MIEDS hiring prompts questions

  • Jun. 10, 2009 6:00 a.m.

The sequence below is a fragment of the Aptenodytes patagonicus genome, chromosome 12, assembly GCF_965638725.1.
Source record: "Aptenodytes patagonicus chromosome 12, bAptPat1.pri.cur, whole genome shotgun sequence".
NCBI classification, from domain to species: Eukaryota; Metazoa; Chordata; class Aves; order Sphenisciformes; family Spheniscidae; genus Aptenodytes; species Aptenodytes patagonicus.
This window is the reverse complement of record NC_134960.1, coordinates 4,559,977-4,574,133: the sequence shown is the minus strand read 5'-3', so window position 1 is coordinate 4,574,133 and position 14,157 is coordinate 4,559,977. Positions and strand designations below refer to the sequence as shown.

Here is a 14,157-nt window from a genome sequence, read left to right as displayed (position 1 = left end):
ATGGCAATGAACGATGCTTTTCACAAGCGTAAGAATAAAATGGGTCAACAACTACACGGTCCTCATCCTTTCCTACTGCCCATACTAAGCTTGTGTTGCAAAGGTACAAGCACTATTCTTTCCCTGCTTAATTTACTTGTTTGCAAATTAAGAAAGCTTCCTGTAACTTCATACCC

After a three-month search, the Misty Isles Economic Development Society has hired one of its own directors as its new economic development officer. Travis Glasman, who represents Sandspit on both the Skeena-Queen Charlotte Regional District and on MIEDS, is the successful candidate for the position, society chair Cory Delves announced last week. Mr. Delves said the society interviewed a shortlist of five candidates, three of them from the islands, with the assistance of a human resources firm, and that Mr. Glasman was clearly the top choice. “He brings to the table good knowledge of local politics, and he has a good working relationship with the Council of the Haida Nation,” Mr. Delves said. “His on-island knowledge of the politics and the players is a valuable asset. He has a strong background in forestry… He has also been an independent businessperson.” Another important factor is that Mr. Glasman has lived on the islands for the past 13 years and plans to continue living here, Mr. Delves said. The society hired two employees last year from off-island who stayed here for less than a year. A professional forester, Mr. Glasman previously worked for the Haida Nation’s Forest Guardians program. He was laid off, along with several other employees, at the end of March. Mr. Glasman said he’s excited about the economic development job, which will be “one of the bigger challenges I’ve had in my life,” and is looking forward to working on more than just forestry, which has been his focus in the past. Mr. Delves admitted there have been questions asked about the closeness of Mr. Glasman and the society, given that he has been a board member since MIEDS started up in early 2008 (the five regional district directors from the islands are all automatically directors of MIEDS). The issues surrounding this situation are so unclear that the society sought a legal opinion on whether Mr. Glasman could continue to hold his regional district director position and also be an employee of MIEDS. “The legal opinion told us he could do both,” Mr. Delves said. “The consensus of the board was it would be very difficult to be looking after the interests of all communities while being the elected official of one.” After discussion, it was agreed that Mr. Glasman will resign as regional district director later this month. That means Sandspit residents will likely have to go to the polls within the next few months to elect a new director. Mr. Delves said he hopes the resignation clears up any concerns the hiring might attract, adding that it’s impossible to please everyone. “For lack of a better term, you’re always criticized no matter what you do,” he said. “One of the things mentioned by people was you should hire local… Travis brings a lot to the table, he is local, and there’s always going to be those people who have opinions that differ from the board.” Mr. Glasman said he takes conflict of interest very seriously and that he carefully considered the situation before applying for the job. Once he decided to apply, he stepped aside from the MIEDS board, and resigned that position as soon as he got the job. MIEDS is a relatively new society which controls a significant amount of money. Its board is made up of the five regional district directors plus 12 appointed islanders. The provincial government gave the group $500,000 when it started up, and it has also received grants from the Northern Development Initiative Trust and other groups. The purpose of the organization is to strengthen and diversify the island economy. So far, the society’s directors have chosen to hold their regular meetings behind closed doors. The linkage between the regional district and MIEDS was brought to the attention of many earlier this year when regional district directors – who are also MIEDS directors – voted to impose a tax on rural residents of the islands which will go straight to MIEDS. Several taxpayers were furious that the regional district did not consult with islanders before approving the budget, and that only residents of rural Graham Island and Sandspit have to pay the tax (Masset, Port Clements and Queen Charlotte made equivalent contributions with grants from the Northern Trust). The Tlell Committee called the tax increase outrageous and has called on either the regional district or MIEDS to find a way to give the money back. Some have raised questions about Mr. Glasman’s role in the tax requisition. The deadline to submit applications for the MIEDS job was March 27 and the regional district adopted its budget March 30. Mr. Glasman attended the March 30 meeting by telephone and in fact seconded the motion which gave final adoption to the 2009 budget, setting in stone a 14 percent increase in the tax requisition for Sandpsit residents. (The MIEDS requisition is only a part of this increase, the rest being due to more spending on the islands garbage and recycling system, and the hiring of an additional administrator.) Mr. Glasman said the decision to tax the rural areas was a difficult one to make, but he voted in favour of it because he and Area D director Brad Setso had made a commitment to provide the full $35,000 Northern Trust grant to MIEDS. When it turned out that the mainland rural directors wanted half that grant, Mr. Glasman said, the only way to live up to the commitment was to provide the missing funds through taxation. He said he does not believe he was in a conflict of interest when he voted on a tax increase to fund the organization he was applying to work for because at that point, he had simply applied for the job and was not on the shortlist. He also said that as the Sandspit director, he had a duty to vote on the budget, and the MIEDS requisition formed only a small part of that budget. Mr. Glasman said he is confident that he has always served the interests of Sandspit residents in his time on the regional district board, and his only regret is that the regional district did not have more time to work on this year’s budget. Meanwhile, he said he is looking forward to starting his new job on June 15. MIEDS, he said, is a good organization that could do a lot for islanders, but it’s had a slow start. “I want to try and rebuild the relationship with the public,” he said. “I’m pretty excited, it’s going to be pretty interesting, to say the least.”